http://www.austinchronicle.com/issue...recviews2.html

  2. #2
    all around good guy Jim Clark's Avatar
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    Have I heard the Mekons? After reading your nice review I'm drawing a complete blank. I'll rummage through the comp binders and see if I can pull a track or two out from somewhere. I know I didn't ask for the Twilight comp but surely there's something in there that maybe I didn't give full attention to. The mail was nice to me today and I'm getting a chance to hear somethings I wouldn't have tried on my own in a million years. Seems some of you guys are listening to a bit of better music as of late so now my hands are really going to be full wading through it all.

    Keep up the good work and I like the newest little avatar. Can't wait to see the next one!

    jc
    "Ahh, cartoons! America's only native art form. I don't count jazz 'cuz it sucks"- Bartholomew J. Simpson

  3. #3
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    Quote Originally Posted by Jim Clark
    Have I heard the Mekons?

    Keep up the good work and I like the newest little avatar. Can't wait to see the next one!

    jc
    I did put a Mekons song on my 80s comp from the Rock 'n' Roll album which came out in 1989 I believe, and also the aforementioned Twilight comp from the Journey album that dropped in 2000. This one that I just talked about has kind of a Massive Attack type vibe which is really nice. More reggae than country punk. They've always been pretty unique. Stone is a big fan of the mid 80s Fear and Whiskey album which was reissued a couple years ago to much indie hipster fanfare. Not sure if he's a bandwagoner or an original fan, but who cares. He knows good stuff when he hears it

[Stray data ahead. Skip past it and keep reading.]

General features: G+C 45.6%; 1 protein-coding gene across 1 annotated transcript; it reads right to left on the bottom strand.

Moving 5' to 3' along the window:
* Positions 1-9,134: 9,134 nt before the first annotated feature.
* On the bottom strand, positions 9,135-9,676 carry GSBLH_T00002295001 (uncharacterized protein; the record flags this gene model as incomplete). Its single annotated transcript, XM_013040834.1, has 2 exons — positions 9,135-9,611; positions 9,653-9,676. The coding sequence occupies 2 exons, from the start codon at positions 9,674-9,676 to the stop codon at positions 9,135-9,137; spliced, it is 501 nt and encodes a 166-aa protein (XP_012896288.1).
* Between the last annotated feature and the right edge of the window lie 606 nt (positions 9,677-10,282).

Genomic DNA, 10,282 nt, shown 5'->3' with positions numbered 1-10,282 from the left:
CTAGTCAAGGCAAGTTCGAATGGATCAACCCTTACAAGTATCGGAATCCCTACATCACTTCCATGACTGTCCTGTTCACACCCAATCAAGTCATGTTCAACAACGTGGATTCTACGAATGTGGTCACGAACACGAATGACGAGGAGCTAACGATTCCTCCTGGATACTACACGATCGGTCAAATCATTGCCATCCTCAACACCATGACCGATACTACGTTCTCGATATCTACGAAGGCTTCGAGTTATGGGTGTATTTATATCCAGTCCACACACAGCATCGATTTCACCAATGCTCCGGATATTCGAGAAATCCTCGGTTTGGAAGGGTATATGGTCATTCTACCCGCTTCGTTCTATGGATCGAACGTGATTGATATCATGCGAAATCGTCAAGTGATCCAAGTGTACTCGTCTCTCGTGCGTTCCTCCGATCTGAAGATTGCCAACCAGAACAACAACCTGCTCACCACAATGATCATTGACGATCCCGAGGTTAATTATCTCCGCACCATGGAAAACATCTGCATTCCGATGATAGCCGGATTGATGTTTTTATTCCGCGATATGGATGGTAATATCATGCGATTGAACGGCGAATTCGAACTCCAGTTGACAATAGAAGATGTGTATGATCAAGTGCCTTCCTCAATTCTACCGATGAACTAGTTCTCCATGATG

Stuck In The 80s: Volume 3
    Twilight

    Not sure if I have a copy of either of those anymore but you probably have the 80s comp. Quite a few people have the Twilight comp but I think I sent my copy to tentoze. I'm sure somebody has one lying around collecting dust that you could have

    That avatar is something I used as the cover on a trip hoppy comp from a long time ago called Above and Beyond (and yes it probably will have a short life as an avatar but it is a cool image nonetheless and you are cool too for recognizing it as such ).

  4. #4
    Toon Robber tentoze's Avatar
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    Quote Originally Posted by Davey.
    Not sure if I have a copy of either of those anymore but you probably have the 80s comp. Quite a few people have the Twilight comp but I think I sent my copy to tentoze. I'm sure somebody has one lying around collecting dust that you could have
    I'll check for the Twilight comp when I get home; I dun remember. The only Mekons I have is The Curse of the Mekons, which I like a whole lot. I keep seeing just a large chunk of their catalog for $6-$8 used in Big B's every time I go in there, and always threaten to snag a coupla more, but haven't yet.
    ----Never Off Topic, Never Rude-----